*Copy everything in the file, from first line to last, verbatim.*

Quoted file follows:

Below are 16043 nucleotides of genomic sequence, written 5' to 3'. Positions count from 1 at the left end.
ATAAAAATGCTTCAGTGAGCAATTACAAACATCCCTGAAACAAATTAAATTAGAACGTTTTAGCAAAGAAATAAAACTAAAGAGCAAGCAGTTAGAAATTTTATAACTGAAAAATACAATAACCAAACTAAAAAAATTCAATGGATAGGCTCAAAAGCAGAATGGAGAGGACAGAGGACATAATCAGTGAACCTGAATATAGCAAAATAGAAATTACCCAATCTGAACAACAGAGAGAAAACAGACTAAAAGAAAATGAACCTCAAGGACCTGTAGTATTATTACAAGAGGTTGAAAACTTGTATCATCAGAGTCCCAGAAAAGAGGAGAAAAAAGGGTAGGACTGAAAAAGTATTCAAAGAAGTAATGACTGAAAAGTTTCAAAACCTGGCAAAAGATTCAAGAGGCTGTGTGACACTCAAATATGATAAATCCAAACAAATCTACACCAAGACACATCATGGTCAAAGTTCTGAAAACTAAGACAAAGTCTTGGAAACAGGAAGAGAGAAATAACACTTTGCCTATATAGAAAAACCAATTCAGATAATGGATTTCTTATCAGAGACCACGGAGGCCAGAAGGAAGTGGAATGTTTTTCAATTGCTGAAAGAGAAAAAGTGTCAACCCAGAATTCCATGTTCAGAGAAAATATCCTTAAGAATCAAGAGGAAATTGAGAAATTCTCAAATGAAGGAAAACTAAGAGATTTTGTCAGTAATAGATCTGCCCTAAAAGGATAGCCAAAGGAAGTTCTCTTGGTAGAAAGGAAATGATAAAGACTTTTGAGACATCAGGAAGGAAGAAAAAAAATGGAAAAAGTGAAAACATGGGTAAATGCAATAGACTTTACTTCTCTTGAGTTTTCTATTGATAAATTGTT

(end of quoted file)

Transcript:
Below are 16043 nucleotides of genomic sequence, written 5' to 3'. Positions count from 1 at the left end.
ATAAAAATGCTTCAGTGAGCAATTACAAACATCCCTGAAACAAATTAAATTAGAACGTTTTAGCAAAGAAATAAAACTAAAGAGCAAGCAGTTAGAAATTTTATAACTGAAAAATACAATAACCAAACTAAAAAAATTCAATGGATAGGCTCAAAAGCAGAATGGAGAGGACAGAGGACATAATCAGTGAACCTGAATATAGCAAAATAGAAATTACCCAATCTGAACAACAGAGAGAAAACAGACTAAAAGAAAATGAACCTCAAGGACCTGTAGTATTATTACAAGAGGTTGAAAACTTGTATCATCAGAGTCCCAGAAAAGAGGAGAAAAAAGGGTAGGACTGAAAAAGTATTCAAAGAAGTAATGACTGAAAAGTTTCAAAACCTGGCAAAAGATTCAAGAGGCTGTGTGACACTCAAATATGATAAATCCAAACAAATCTACACCAAGACACATCATGGTCAAAGTTCTGAAAACTAAGACAAAGTCTTGGAAACAGGAAGAGAGAAATAACACTTTGCCTATATAGAAAAACCAATTCAGATAATGGATTTCTTATCAGAGACCACGGAGGCCAGAAGGAAGTGGAATGTTTTTCAATTGCTGAAAGAGAAAAAGTGTCAACCCAGAATTCCATGTTCAGAGAAAATATCCTTAAGAATCAAGAGGAAATTGAGAAATTCTCAAATGAAGGAAAACTAAGAGATTTTGTCAGTAATAGATCTGCCCTAAAAGGATAGCCAAAGGAAGTTCTCTTGGTAGAAAGGAAATGATAAAGACTTTTGAGACATCAGGAAGGAAGAAAAAAAATGGAAAAAGTGAAAACATGGGTAAATGCAATAGACTTTACTTCTCTTGAGTTTTCTATTGATAAATTGTT